The former Cemetery St. Marx

This cemetery is one of the most remarkable one I have ever visited. Far away from mass tourism it has a special quality of enchantment and you can wonder there time slipping through the rows of weather-beaten graves and just leave the city behind you.

Friedhof St. Marx © Wehr & Wehr OG
Friedhof St. Marx © Wehr & Wehr OG
Friedhof St. Marx © Wehr & Wehr OG
Friedhof St. Marx © Wehr & Wehr OG
Friedhof St. Marx © Wehr & Wehr OG
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The former cemetery St. Marx opened in 1784 following a decree by Emperor Joseph II that forbade further burials in cemeteries within the outer walls of the city of Vienna. He also ordered that bodies should be buried in mass graves, without coffins or embalming.

The most famous person to be buried at the St. Marx Cemetery is Wolfgang Amadeus Mozart. Later attempts to relocate his grave all failed, including a search by his widow, 17 years after Mozart‘s death, and by Vincent Novello in 1829. In 1855 a gravestone was erected at what was presumed to be the correct spot. Later the stone was transferred to a group of famous musician graves at Central Cemetery Vienna. At St. Marx Cemetery, a worker replaced the gravestone with a memorial tablet, which was again expanded by several contributors. The memorial known today was refurbished in 1950.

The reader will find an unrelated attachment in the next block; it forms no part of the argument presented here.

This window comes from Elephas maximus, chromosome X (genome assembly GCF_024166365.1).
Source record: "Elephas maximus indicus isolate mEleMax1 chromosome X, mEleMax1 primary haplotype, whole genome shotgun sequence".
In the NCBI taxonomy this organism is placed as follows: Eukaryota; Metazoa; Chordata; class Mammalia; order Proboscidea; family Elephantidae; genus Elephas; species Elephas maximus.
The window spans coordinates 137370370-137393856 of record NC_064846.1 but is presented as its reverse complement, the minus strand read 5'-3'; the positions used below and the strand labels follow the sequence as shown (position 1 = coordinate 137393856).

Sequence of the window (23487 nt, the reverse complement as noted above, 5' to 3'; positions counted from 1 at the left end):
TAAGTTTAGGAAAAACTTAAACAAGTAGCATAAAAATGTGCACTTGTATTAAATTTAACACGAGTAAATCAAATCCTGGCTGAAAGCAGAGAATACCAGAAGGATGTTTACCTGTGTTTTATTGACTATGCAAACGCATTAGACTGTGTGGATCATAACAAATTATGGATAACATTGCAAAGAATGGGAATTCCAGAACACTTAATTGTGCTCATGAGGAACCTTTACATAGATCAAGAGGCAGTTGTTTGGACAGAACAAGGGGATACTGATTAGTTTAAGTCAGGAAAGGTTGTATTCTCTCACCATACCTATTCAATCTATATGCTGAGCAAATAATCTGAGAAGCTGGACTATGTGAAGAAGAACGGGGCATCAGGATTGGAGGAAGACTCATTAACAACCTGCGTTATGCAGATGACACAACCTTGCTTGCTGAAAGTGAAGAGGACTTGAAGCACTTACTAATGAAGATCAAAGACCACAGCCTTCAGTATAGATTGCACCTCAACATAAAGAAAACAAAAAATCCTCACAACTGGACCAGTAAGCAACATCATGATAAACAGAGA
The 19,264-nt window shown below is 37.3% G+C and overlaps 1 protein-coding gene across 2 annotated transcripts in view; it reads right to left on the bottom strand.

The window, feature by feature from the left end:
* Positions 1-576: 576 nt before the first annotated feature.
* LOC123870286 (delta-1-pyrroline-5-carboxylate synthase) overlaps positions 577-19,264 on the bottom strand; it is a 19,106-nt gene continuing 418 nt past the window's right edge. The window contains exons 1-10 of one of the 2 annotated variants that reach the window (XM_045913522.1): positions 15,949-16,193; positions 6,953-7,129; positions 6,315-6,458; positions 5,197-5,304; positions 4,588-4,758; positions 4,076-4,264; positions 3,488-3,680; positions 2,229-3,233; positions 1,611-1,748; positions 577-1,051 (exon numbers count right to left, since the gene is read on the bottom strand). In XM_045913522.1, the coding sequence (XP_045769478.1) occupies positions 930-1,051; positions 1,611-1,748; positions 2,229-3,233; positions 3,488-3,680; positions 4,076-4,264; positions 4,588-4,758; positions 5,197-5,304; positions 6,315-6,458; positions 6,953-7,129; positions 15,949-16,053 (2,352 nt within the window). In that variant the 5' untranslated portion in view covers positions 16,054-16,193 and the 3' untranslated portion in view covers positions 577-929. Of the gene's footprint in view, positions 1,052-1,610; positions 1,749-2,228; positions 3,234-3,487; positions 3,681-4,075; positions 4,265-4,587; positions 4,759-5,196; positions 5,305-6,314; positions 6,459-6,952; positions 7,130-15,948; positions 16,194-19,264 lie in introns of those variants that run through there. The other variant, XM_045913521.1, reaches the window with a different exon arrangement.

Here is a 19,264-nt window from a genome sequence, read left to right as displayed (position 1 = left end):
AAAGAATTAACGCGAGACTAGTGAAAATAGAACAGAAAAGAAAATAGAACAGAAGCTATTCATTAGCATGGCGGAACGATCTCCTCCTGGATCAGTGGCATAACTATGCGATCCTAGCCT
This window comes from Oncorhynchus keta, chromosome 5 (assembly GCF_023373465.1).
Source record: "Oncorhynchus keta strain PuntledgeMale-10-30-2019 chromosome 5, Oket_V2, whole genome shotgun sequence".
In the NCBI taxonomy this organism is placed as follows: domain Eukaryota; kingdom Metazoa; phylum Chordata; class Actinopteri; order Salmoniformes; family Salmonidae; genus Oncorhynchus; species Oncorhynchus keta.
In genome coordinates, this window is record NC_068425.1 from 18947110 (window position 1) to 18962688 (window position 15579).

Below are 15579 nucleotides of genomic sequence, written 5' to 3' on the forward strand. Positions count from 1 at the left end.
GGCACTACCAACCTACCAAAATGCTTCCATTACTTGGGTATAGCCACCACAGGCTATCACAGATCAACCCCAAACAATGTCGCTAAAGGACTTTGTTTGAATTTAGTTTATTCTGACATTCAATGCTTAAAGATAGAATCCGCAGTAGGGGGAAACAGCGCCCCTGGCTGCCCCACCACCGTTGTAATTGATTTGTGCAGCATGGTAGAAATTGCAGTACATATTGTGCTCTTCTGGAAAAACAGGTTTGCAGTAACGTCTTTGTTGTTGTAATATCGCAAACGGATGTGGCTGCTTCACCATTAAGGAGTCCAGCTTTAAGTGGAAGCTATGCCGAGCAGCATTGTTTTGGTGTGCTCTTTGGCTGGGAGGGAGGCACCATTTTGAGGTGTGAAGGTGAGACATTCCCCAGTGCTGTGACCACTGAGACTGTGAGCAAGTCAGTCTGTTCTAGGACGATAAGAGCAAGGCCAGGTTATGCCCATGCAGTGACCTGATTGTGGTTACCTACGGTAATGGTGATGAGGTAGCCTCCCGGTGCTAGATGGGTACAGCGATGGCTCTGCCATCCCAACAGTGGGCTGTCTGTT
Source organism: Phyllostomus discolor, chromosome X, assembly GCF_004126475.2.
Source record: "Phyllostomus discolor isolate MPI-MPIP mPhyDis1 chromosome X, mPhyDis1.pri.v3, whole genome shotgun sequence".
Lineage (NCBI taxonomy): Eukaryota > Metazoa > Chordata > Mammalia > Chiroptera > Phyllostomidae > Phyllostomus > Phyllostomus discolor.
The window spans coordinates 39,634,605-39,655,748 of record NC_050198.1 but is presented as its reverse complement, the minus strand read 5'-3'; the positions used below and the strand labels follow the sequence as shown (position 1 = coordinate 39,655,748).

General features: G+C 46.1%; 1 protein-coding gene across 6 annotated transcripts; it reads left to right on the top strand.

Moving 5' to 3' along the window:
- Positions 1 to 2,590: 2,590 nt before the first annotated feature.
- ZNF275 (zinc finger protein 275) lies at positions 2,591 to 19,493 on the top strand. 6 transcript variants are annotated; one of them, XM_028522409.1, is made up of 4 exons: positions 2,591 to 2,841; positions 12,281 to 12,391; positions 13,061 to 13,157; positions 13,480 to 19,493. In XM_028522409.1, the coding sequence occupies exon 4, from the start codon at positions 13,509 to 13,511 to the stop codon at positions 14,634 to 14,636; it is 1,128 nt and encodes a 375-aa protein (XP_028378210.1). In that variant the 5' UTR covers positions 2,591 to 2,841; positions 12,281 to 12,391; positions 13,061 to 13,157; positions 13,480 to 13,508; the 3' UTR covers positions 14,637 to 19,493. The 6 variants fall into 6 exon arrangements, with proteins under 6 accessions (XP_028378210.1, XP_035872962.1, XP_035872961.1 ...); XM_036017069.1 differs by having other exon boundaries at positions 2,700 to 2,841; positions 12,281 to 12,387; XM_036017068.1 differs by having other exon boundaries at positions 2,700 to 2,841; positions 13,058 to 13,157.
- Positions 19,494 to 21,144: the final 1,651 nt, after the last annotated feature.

Over the years, the rest of the cemetery decayed. In the 20th century it was restored, put under historic preservation status, and opened to the public in 1937. Today no funerals are held there anymore.

It includes the graves e.g. of Anna Gottlieb, an Austrian soprano and the first Pamina in Mozart‘s opera The Magic Flute; Josef Strauss, an Austrian composer and brother of the world famous Johann Strauss the Younger; Georg Donner, one of the most prolific Austrian sculptors of the 18th century; Louis Montoyer, an 18th century Belgian-Austrian architect, principally active in Brussels and Vienna; 

Duration: as desired.
No admission fees will arise.